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Week 5 Reading – Transplantation Of The European Factory System And Adaptations In Japan Notes

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EH207: Topic 5 - Reading - Transplantation of the European Factory System and Adaptations in Japan: The Experience of the Tomioka Model Filature - Kiyokawa

Topic 5 - Reading - Transplantation of the European Factory System and Adaptations in Japan: The Experience of the Tomioka Model Filature - Kiyokawa The Significance of a Government Model Factory: Our Problem

Was the first real steam filature in Japan - 1872 Government controlled training factory Designed to improve quality of Japanese raw silk o As it was the most important export in the early Meiji period Faced difficulties in producing Western construction materials o Indigenous techniques and raw materials Meiji government had only recently (a few years back), adopted the open-door policy o Began to promote industrialization
 Actively introducing Western culture and technology o But anti-alienism was still widespread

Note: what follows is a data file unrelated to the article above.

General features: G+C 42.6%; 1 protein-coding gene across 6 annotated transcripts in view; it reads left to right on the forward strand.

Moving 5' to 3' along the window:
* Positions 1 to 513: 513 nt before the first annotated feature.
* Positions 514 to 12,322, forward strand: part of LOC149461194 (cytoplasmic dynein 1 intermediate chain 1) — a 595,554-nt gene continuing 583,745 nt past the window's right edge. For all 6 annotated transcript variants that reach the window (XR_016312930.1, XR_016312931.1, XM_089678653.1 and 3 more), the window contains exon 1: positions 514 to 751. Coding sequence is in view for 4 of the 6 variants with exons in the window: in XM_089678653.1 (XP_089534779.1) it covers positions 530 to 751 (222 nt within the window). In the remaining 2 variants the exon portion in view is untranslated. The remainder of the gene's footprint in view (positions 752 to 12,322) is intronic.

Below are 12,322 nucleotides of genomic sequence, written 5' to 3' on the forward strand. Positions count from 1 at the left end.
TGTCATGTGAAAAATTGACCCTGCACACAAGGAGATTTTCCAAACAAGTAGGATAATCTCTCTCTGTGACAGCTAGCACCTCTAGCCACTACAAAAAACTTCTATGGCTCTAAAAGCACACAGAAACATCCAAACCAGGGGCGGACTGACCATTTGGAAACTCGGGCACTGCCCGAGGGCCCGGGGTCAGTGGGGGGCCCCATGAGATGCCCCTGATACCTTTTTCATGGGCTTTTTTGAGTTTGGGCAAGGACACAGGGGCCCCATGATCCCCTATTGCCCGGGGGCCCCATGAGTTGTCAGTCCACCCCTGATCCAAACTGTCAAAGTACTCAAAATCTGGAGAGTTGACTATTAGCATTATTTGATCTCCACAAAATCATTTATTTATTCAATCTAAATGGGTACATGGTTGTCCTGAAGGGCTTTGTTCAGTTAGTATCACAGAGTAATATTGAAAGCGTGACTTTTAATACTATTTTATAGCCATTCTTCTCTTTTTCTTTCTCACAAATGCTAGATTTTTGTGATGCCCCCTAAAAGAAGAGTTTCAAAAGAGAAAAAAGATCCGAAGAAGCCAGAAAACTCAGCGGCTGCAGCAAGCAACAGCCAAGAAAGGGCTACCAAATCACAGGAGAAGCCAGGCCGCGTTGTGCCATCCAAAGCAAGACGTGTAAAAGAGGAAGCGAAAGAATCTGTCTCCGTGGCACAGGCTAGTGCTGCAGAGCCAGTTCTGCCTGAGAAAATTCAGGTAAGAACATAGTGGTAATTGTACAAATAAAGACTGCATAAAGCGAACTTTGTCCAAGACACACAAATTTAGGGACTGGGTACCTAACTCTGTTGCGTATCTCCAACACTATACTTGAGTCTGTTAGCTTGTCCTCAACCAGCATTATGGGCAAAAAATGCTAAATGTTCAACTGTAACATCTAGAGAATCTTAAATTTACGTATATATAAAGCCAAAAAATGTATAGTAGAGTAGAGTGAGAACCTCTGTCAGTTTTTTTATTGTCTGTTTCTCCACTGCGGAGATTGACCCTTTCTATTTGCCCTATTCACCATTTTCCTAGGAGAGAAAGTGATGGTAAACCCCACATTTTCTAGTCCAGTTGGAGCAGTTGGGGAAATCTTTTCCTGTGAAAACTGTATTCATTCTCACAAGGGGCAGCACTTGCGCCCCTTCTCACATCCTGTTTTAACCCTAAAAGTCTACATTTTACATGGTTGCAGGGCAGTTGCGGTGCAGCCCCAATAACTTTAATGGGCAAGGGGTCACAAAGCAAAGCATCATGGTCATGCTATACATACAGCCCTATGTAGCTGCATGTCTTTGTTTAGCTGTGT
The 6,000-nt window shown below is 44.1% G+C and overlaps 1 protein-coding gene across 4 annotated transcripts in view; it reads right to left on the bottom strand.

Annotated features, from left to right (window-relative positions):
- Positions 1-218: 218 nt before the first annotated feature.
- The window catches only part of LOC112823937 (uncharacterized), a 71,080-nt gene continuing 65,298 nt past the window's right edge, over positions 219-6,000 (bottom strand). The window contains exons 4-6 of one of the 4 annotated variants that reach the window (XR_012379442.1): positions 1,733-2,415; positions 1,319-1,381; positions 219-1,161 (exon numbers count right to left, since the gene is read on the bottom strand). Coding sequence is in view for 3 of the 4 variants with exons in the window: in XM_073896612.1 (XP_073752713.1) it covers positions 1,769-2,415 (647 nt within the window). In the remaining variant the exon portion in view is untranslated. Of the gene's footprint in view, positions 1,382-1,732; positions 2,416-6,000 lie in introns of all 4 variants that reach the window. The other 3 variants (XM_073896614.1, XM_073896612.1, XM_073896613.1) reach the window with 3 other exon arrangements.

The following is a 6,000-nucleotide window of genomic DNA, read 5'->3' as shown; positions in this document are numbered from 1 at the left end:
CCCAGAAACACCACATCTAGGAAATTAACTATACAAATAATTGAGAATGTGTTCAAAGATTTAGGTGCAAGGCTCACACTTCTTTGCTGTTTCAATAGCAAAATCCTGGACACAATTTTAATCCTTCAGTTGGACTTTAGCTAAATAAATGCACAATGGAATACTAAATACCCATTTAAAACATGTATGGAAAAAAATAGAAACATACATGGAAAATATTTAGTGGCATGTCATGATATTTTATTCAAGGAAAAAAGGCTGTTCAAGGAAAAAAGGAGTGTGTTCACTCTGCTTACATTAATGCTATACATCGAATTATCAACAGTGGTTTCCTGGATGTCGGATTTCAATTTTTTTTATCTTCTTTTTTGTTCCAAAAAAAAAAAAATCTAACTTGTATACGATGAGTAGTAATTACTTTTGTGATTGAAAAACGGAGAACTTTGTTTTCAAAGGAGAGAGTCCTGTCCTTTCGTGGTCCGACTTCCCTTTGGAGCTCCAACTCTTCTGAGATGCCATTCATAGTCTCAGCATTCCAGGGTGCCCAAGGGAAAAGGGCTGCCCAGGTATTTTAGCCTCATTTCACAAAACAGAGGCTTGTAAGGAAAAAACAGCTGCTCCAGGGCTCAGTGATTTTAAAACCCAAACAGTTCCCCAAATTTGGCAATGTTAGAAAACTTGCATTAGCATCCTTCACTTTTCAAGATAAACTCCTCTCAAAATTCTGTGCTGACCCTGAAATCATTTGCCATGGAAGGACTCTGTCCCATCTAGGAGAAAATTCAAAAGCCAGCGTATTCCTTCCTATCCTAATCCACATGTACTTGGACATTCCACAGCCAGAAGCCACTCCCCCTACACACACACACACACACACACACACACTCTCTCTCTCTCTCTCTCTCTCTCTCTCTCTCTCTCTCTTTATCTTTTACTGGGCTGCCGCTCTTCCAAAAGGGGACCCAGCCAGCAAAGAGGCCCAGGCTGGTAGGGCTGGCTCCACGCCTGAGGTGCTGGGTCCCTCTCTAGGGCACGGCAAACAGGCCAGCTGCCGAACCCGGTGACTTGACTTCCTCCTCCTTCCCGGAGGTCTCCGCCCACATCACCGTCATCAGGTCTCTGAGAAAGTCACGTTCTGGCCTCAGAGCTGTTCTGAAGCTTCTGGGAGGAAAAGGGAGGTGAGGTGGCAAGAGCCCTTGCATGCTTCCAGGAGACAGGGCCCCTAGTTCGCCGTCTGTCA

 Based on ideas from the previous Tokugawa Rule
 "blood-wine" rumour When it finally opened, the number of applicants was surprisingly small (because of the anti-alienism) The transfer of technology was not the most significant feature o Transplant of a completely new Western production system was more important
 i.e. the factory system Tomioka filature focused "quality-first" principle There already existed a few Western-style filatures o "domestic filatures" o But were based on viewpoint of cheaper and easier transfers of Western technology
 Adaptation rather than adoption Tomioka filature introduced a Western factory management system to Japan o Sunday holidays
 Unknown in Japanese society due to reliance on lunar calendar and lack of Christianity
 These regular holidays led to high-absentee rate, loitering and tardiness
 Government introduced Sunday system into public schools and offices in 1876
 Took until 1940s to penetrate factories and society o 8 hour days

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